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Business Creation

Ten Factors for Entrepreneurial Success

Paul D. Reynolds

Business creation, or entrepreneurship, is a major source of national economic growth and adaptation as well as an important career choice for millions. In this insightful book, Paul D. Reynolds presents an overview of the major factors associated with contemporary business creation, reflecting representative samples of US early stage nascent ventures, and emphasizing the unique features of the two-fifths that achieve profitability.
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Chapter 9: It takes some effort

Paul D. Reynolds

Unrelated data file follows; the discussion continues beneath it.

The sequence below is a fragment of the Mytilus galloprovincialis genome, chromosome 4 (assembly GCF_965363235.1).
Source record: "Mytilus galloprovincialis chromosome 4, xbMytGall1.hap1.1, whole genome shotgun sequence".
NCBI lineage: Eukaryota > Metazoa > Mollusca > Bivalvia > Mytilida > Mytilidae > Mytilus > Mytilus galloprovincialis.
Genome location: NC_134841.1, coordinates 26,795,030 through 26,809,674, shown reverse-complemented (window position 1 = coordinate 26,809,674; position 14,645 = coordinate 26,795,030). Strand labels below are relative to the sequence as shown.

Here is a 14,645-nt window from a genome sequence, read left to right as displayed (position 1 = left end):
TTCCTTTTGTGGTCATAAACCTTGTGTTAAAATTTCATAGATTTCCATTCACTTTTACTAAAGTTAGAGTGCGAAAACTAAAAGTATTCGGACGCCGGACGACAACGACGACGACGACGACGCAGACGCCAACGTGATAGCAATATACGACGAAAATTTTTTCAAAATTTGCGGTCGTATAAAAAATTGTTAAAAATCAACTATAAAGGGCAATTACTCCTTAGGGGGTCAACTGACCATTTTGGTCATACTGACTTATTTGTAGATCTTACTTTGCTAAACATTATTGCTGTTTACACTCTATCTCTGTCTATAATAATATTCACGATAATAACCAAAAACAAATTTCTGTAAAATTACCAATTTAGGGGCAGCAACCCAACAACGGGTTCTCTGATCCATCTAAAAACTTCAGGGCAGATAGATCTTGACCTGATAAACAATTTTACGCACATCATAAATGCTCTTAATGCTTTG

Starting a firm requires some personal investments. Start-up teams expect to invest time and money in a nascent venture before it will be profitable. While every start-up reflects a unique business idea and the social and economic context may vary widely, it is useful to consider the range of investments reported by those in the start-up process. The range of contributions of time and money is considered in relation to outcomes, followed by a discussion of factors that may affect the amount of the investments. While the amounts for individual ventures may be modest, the total annual investments for ten million start-ups being initiated by eighteen million nascent entrepreneurs in 2016 is considerable: about three and a half million work years and $200 billion.1 How much work is required to start a new firm? The average time invested in those ventures that reach profitability is about 1,500 person-hours, or 38 person-weeks of full-time work, presented in the top panel of Figure 9.1. But the distribution is very skewed. About half take less than 560 person-hours, the median value. A small proportion take considerable investments. About one in 11 (9%) absorb over 4,000 person-hours and the maximum in this cohort is 22,800 person-hours, over ten years of full-time work.

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